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- From: Jon.Bosak@eng.Sun.COM (Jon Bosak)
- To: email@example.com
- Date: Sat, 25 Apr 1998 15:53:11 -0700
| > Here are some examples of things that can provide semantics for XML
| > documents:
| > * Stylesheeets.
| Sorry to bring it up again, but I still think we should distinguish
| semantics from behaviour. Stylesheets *do not* provide semantics, they
| provide behaviour. Sure, how something behaves ought to be linked to
| what it means but it ain't the stylesheet that's providing the
Oh dear oh dear. Repeat this saying ten times before you go to bed
The meaning of a word is its use. (L. Wittgenstein)
This is where arguments about the meaning of meaning finally end up.
I think he was right, but no wonder the guy killed himself.
| Meaning/semantics is surely given by schemata that associate element
| types, etc with ontologies.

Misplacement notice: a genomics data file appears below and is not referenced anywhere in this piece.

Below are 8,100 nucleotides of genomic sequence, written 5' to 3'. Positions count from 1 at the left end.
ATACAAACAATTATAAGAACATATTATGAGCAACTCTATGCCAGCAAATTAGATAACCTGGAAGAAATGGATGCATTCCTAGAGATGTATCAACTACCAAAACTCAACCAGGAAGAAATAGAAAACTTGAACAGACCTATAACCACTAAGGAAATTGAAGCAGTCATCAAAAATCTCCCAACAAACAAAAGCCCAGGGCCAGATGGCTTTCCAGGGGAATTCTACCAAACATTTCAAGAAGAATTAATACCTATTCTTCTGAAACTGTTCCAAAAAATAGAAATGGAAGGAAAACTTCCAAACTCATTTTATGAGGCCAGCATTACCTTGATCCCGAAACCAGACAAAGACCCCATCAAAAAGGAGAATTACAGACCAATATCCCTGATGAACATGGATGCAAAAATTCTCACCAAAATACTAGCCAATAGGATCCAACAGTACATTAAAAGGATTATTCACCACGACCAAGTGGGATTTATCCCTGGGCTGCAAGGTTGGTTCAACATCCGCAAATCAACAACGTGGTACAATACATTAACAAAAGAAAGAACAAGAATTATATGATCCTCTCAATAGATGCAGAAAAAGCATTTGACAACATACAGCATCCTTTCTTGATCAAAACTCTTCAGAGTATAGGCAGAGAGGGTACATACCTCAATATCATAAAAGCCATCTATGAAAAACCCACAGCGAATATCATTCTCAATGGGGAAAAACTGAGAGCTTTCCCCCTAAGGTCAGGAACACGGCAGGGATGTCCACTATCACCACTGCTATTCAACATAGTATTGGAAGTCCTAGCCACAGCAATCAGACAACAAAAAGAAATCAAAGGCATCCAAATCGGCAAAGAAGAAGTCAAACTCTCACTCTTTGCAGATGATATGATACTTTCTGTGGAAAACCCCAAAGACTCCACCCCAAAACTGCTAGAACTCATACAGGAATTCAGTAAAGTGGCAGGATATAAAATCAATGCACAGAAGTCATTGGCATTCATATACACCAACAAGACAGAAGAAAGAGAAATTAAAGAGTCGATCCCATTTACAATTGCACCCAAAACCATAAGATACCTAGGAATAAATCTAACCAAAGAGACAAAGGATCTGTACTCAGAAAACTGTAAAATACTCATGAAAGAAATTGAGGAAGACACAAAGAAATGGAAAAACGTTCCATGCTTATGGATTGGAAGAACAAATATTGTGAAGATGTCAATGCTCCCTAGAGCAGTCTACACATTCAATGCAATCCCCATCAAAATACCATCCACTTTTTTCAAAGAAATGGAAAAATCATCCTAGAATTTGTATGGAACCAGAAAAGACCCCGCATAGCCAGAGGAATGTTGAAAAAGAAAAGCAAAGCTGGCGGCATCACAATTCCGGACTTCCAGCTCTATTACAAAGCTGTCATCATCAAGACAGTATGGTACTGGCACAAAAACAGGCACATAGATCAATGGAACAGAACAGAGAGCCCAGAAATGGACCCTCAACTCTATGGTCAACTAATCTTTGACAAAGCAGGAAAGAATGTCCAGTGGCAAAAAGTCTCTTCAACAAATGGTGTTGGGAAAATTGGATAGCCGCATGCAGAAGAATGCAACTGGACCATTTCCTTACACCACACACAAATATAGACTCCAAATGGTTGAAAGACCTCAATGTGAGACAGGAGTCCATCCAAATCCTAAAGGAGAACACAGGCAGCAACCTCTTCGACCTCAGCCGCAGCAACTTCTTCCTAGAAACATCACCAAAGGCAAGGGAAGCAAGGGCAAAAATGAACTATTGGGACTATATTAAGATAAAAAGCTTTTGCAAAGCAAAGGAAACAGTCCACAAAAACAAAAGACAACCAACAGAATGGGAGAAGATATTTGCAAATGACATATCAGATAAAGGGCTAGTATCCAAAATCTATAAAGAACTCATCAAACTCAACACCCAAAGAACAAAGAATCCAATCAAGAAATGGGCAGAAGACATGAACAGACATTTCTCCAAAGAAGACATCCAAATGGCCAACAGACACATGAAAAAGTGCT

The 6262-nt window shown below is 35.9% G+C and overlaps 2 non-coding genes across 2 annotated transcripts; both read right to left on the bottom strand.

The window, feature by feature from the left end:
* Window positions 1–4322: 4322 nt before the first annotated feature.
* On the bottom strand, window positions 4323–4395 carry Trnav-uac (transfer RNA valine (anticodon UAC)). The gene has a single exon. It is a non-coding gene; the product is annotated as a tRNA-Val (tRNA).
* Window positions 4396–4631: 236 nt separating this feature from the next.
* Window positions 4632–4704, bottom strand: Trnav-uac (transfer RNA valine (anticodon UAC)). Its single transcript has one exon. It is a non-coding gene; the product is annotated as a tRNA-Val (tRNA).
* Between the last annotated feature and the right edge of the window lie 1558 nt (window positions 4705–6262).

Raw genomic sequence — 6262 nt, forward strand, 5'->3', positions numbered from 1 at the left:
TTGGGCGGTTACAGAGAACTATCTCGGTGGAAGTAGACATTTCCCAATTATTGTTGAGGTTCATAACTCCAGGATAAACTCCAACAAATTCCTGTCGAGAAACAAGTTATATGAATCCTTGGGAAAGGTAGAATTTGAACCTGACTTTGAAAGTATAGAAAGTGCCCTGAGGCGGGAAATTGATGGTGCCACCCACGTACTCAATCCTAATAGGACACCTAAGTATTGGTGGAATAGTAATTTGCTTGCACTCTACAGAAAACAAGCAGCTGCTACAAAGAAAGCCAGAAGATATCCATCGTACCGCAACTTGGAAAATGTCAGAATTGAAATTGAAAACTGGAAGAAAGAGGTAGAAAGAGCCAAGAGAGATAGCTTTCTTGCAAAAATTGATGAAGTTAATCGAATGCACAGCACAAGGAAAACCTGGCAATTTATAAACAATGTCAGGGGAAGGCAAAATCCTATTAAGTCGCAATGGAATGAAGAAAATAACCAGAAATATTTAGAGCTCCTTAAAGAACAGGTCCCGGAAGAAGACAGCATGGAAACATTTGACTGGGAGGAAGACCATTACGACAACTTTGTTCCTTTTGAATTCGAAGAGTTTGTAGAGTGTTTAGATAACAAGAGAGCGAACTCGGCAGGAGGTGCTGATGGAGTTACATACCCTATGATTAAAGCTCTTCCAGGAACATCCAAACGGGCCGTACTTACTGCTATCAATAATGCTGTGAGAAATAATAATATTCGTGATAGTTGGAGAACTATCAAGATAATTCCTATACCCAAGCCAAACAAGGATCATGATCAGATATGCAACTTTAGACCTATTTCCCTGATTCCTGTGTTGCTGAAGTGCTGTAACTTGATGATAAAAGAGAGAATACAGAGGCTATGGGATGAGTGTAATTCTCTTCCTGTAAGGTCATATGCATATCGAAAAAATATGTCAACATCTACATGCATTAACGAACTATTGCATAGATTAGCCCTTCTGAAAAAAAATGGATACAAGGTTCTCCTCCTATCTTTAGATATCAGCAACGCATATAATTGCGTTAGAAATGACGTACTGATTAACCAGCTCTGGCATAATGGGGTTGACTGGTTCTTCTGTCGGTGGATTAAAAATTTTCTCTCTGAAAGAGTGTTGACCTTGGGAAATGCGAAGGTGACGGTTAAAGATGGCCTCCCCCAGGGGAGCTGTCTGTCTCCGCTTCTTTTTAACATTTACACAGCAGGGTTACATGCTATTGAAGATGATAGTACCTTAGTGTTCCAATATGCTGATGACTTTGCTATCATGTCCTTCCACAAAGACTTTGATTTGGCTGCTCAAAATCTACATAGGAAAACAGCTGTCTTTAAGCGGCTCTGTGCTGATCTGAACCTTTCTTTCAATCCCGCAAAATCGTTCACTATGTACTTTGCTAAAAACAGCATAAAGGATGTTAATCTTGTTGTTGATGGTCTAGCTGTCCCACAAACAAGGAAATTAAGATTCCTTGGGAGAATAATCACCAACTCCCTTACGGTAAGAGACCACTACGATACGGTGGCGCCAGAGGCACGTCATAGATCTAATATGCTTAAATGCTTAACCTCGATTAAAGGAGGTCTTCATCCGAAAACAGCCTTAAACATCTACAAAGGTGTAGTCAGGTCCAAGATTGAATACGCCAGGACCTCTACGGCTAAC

I agree in principle, but those ontologies at this point are, as far
as I know, completely dependent on natural languages for their own
meaning. It seems to me that the understanding of meaning by machines
can come only after we have agreed on a universal taxonomy of ideas
that transcends all the different assumptions that underly natural
language -- something like Roget's original system, but consisting of
language-independent primitives. I'm not holding my breath until we
see that. And in the absence of this semantic substrate, I think that
the only meaning we get is behavior and appearance, which the machines
can handle, and good old prose, which they can't.
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